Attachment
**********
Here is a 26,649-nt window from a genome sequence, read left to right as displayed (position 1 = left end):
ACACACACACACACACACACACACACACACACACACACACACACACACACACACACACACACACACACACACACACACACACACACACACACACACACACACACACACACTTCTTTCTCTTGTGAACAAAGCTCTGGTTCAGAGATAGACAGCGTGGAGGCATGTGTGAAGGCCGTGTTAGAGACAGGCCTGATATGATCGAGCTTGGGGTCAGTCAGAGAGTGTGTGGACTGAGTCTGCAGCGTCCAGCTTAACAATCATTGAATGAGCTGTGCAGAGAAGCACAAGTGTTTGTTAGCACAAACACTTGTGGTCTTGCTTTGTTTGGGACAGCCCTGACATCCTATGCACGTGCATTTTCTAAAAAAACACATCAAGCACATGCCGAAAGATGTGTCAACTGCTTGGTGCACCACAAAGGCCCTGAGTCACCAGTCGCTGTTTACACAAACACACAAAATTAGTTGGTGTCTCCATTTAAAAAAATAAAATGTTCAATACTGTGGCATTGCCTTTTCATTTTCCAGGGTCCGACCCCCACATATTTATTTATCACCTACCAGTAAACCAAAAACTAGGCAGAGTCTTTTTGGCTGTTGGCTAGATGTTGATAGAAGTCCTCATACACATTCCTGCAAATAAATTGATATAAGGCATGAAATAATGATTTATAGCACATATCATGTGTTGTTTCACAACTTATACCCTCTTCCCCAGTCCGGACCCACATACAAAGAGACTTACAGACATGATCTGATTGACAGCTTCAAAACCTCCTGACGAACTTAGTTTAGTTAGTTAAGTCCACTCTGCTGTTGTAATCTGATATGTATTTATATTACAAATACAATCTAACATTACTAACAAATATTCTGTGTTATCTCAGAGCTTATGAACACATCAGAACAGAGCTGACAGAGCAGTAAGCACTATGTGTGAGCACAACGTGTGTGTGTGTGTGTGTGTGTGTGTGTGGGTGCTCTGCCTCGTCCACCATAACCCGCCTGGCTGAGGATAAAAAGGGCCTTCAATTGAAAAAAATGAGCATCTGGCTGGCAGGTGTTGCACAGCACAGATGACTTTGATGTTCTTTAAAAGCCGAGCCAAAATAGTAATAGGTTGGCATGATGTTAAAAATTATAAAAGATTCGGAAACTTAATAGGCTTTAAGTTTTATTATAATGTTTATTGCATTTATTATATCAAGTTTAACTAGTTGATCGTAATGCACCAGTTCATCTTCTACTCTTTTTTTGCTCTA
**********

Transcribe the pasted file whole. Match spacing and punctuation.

Here is a 26,649-nt window from a genome sequence, read left to right as displayed (position 1 = left end):
ACACACACACACACACACACACACACACACACACACACACACACACACACACACACACACACACACACACACACACACACACACACACACACACACACACACACACACACTTCTTTCTCTTGTGAACAAAGCTCTGGTTCAGAGATAGACAGCGTGGAGGCATGTGTGAAGGCCGTGTTAGAGACAGGCCTGATATGATCGAGCTTGGGGTCAGTCAGAGAGTGTGTGGACTGAGTCTGCAGCGTCCAGCTTAACAATCATTGAATGAGCTGTGCAGAGAAGCACAAGTGTTTGTTAGCACAAACACTTGTGGTCTTGCTTTGTTTGGGACAGCCCTGACATCCTATGCACGTGCATTTTCTAAAAAAACACATCAAGCACATGCCGAAAGATGTGTCAACTGCTTGGTGCACCACAAAGGCCCTGAGTCACCAGTCGCTGTTTACACAAACACACAAAATTAGTTGGTGTCTCCATTTAAAAAAATAAAATGTTCAATACTGTGGCATTGCCTTTTCATTTTCCAGGGTCCGACCCCCACATATTTATTTATCACCTACCAGTAAACCAAAAACTAGGCAGAGTCTTTTTGGCTGTTGGCTAGATGTTGATAGAAGTCCTCATACACATTCCTGCAAATAAATTGATATAAGGCATGAAATAATGATTTATAGCACATATCATGTGTTGTTTCACAACTTATACCCTCTTCCCCAGTCCGGACCCACATACAAAGAGACTTACAGACATGATCTGATTGACAGCTTCAAAACCTCCTGACGAACTTAGTTTAGTTAGTTAAGTCCACTCTGCTGTTGTAATCTGATATGTATTTATATTACAAATACAATCTAACATTACTAACAAATATTCTGTGTTATCTCAGAGCTTATGAACACATCAGAACAGAGCTGACAGAGCAGTAAGCACTATGTGTGAGCACAACGTGTGTGTGTGTGTGTGTGTGTGTGTGTGGGTGCTCTGCCTCGTCCACCATAACCCGCCTGGCTGAGGATAAAAAGGGCCTTCAATTGAAAAAAATGAGCATCTGGCTGGCAGGTGTTGCACAGCACAGATGACTTTGATGTTCTTTAAAAGCCGAGCCAAAATAGTAATAGGTTGGCATGATGTTAAAAATTATAAAAGATTCGGAAACTTAATAGGCTTTAAGTTTTATTATAATGTTTATTGCATTTATTATATCAAGTTTAACTAGTTGATCGTAATGCACCAGTTCATCTTCTACTCTTTTTTTGCTCTA